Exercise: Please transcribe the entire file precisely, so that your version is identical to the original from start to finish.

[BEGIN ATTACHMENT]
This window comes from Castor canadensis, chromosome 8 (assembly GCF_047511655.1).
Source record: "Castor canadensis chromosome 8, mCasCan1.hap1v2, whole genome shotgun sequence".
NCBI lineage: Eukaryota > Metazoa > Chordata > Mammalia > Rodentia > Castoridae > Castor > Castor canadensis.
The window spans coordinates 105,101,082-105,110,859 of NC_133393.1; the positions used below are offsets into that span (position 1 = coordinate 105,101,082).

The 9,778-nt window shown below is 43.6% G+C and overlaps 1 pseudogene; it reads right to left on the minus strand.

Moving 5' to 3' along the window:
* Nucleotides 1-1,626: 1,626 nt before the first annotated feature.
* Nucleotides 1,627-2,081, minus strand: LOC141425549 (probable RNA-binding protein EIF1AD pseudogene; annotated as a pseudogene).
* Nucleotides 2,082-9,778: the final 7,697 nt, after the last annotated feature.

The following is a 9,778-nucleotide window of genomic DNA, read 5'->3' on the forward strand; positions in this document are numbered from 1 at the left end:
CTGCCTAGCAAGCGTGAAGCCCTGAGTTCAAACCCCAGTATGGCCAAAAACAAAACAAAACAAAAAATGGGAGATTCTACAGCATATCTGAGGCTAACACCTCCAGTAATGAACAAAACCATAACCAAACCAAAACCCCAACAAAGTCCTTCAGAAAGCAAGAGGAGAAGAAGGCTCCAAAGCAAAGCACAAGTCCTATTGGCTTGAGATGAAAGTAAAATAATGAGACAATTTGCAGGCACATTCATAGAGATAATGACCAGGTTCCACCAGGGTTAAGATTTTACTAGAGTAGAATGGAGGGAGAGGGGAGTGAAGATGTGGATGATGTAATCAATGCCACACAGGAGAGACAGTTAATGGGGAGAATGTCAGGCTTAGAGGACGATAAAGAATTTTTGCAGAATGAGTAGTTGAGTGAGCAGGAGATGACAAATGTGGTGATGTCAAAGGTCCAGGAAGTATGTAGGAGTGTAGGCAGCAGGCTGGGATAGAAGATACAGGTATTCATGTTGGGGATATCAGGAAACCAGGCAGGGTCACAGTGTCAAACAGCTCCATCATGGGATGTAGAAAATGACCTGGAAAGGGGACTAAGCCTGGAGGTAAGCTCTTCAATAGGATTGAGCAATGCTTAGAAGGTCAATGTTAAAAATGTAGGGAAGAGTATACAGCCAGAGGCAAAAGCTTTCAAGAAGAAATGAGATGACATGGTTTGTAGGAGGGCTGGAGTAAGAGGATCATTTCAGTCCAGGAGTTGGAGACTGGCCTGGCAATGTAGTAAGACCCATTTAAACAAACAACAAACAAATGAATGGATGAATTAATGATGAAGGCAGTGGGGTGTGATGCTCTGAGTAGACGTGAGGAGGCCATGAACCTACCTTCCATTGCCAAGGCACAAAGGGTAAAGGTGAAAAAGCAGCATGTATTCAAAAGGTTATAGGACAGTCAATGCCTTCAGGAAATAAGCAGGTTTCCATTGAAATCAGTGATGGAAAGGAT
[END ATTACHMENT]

This window comes from Castor canadensis, chromosome 8 (assembly GCF_047511655.1).
Source record: "Castor canadensis chromosome 8, mCasCan1.hap1v2, whole genome shotgun sequence".
NCBI lineage: Eukaryota > Metazoa > Chordata > Mammalia > Rodentia > Castoridae > Castor > Castor canadensis.
The window spans coordinates 105,101,082-105,110,859 of NC_133393.1; the positions used below are offsets into that span (position 1 = coordinate 105,101,082).

The 9,778-nt window shown below is 43.6% G+C and overlaps 1 pseudogene; it reads right to left on the minus strand.

Moving 5' to 3' along the window:
* Nucleotides 1-1,626: 1,626 nt before the first annotated feature.
* Nucleotides 1,627-2,081, minus strand: LOC141425549 (probable RNA-binding protein EIF1AD pseudogene; annotated as a pseudogene).
* Nucleotides 2,082-9,778: the final 7,697 nt, after the last annotated feature.

The following is a 9,778-nucleotide window of genomic DNA, read 5'->3' on the forward strand; positions in this document are numbered from 1 at the left end:
CTGCCTAGCAAGCGTGAAGCCCTGAGTTCAAACCCCAGTATGGCCAAAAACAAAACAAAACAAAAAATGGGAGATTCTACAGCATATCTGAGGCTAACACCTCCAGTAATGAACAAAACCATAACCAAACCAAAACCCCAACAAAGTCCTTCAGAAAGCAAGAGGAGAAGAAGGCTCCAAAGCAAAGCACAAGTCCTATTGGCTTGAGATGAAAGTAAAATAATGAGACAATTTGCAGGCACATTCATAGAGATAATGACCAGGTTCCACCAGGGTTAAGATTTTACTAGAGTAGAATGGAGGGAGAGGGGAGTGAAGATGTGGATGATGTAATCAATGCCACACAGGAGAGACAGTTAATGGGGAGAATGTCAGGCTTAGAGGACGATAAAGAATTTTTGCAGAATGAGTAGTTGAGTGAGCAGGAGATGACAAATGTGGTGATGTCAAAGGTCCAGGAAGTATGTAGGAGTGTAGGCAGCAGGCTGGGATAGAAGATACAGGTATTCATGTTGGGGATATCAGGAAACCAGGCAGGGTCACAGTGTCAAACAGCTCCATCATGGGATGTAGAAAATGACCTGGAAAGGGGACTAAGCCTGGAGGTAAGCTCTTCAATAGGATTGAGCAATGCTTAGAAGGTCAATGTTAAAAATGTAGGGAAGAGTATACAGCCAGAGGCAAAAGCTTTCAAGAAGAAATGAGATGACATGGTTTGTAGGAGGGCTGGAGTAAGAGGATCATTTCAGTCCAGGAGTTGGAGACTGGCCTGGCAATGTAGTAAGACCCATTTAAACAAACAACAAACAAATGAATGGATGAATTAATGATGAAGGCAGTGGGGTGTGATGCTCTGAGTAGACGTGAGGAGGCCATGAACCTACCTTCCATTGCCAAGGCACAAAGGGTAAAGGTGAAAAAGCAGCATGTATTCAAAAGGTTATAGGACAGTCAATGCCTTCAGGAAATAAGCAGGTTTCCATTGAAATCAGTGATGGAAAGGAT